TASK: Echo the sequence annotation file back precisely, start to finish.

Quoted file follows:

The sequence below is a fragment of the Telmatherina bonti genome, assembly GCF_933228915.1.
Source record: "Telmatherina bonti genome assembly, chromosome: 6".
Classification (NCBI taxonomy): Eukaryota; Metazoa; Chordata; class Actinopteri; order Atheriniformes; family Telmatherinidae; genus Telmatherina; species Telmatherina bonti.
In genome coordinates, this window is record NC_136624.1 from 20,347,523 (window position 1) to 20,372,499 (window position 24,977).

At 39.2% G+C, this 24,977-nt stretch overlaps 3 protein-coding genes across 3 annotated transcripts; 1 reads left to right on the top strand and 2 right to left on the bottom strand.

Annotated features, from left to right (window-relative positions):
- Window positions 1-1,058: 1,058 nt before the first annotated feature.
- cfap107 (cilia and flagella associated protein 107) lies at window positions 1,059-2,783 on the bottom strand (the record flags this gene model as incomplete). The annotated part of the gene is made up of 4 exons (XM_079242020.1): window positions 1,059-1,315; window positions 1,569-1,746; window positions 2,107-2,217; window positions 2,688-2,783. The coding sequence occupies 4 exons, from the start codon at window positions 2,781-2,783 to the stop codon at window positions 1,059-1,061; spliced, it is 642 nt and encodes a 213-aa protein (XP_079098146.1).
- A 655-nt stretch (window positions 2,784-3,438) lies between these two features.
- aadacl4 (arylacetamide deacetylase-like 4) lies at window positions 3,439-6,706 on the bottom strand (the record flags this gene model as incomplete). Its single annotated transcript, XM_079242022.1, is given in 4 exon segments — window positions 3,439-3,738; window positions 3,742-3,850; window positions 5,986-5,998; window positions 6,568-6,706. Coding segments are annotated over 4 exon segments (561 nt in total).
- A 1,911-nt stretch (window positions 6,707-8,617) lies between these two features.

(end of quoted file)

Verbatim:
The sequence below is a fragment of the Telmatherina bonti genome, assembly GCF_933228915.1.
Source record: "Telmatherina bonti genome assembly, chromosome: 6".
Classification (NCBI taxonomy): Eukaryota; Metazoa; Chordata; class Actinopteri; order Atheriniformes; family Telmatherinidae; genus Telmatherina; species Telmatherina bonti.
In genome coordinates, this window is record NC_136624.1 from 20,347,523 (window position 1) to 20,372,499 (window position 24,977).

At 39.2% G+C, this 24,977-nt stretch overlaps 3 protein-coding genes across 3 annotated transcripts; 1 reads left to right on the top strand and 2 right to left on the bottom strand.

Annotated features, from left to right (window-relative positions):
- Window positions 1-1,058: 1,058 nt before the first annotated feature.
- cfap107 (cilia and flagella associated protein 107) lies at window positions 1,059-2,783 on the bottom strand (the record flags this gene model as incomplete). The annotated part of the gene is made up of 4 exons (XM_079242020.1): window positions 1,059-1,315; window positions 1,569-1,746; window positions 2,107-2,217; window positions 2,688-2,783. The coding sequence occupies 4 exons, from the start codon at window positions 2,781-2,783 to the stop codon at window positions 1,059-1,061; spliced, it is 642 nt and encodes a 213-aa protein (XP_079098146.1).
- A 655-nt stretch (window positions 2,784-3,438) lies between these two features.
- aadacl4 (arylacetamide deacetylase-like 4) lies at window positions 3,439-6,706 on the bottom strand (the record flags this gene model as incomplete). Its single annotated transcript, XM_079242022.1, is given in 4 exon segments — window positions 3,439-3,738; window positions 3,742-3,850; window positions 5,986-5,998; window positions 6,568-6,706. Coding segments are annotated over 4 exon segments (561 nt in total).
- A 1,911-nt stretch (window positions 6,707-8,617) lies between these two features.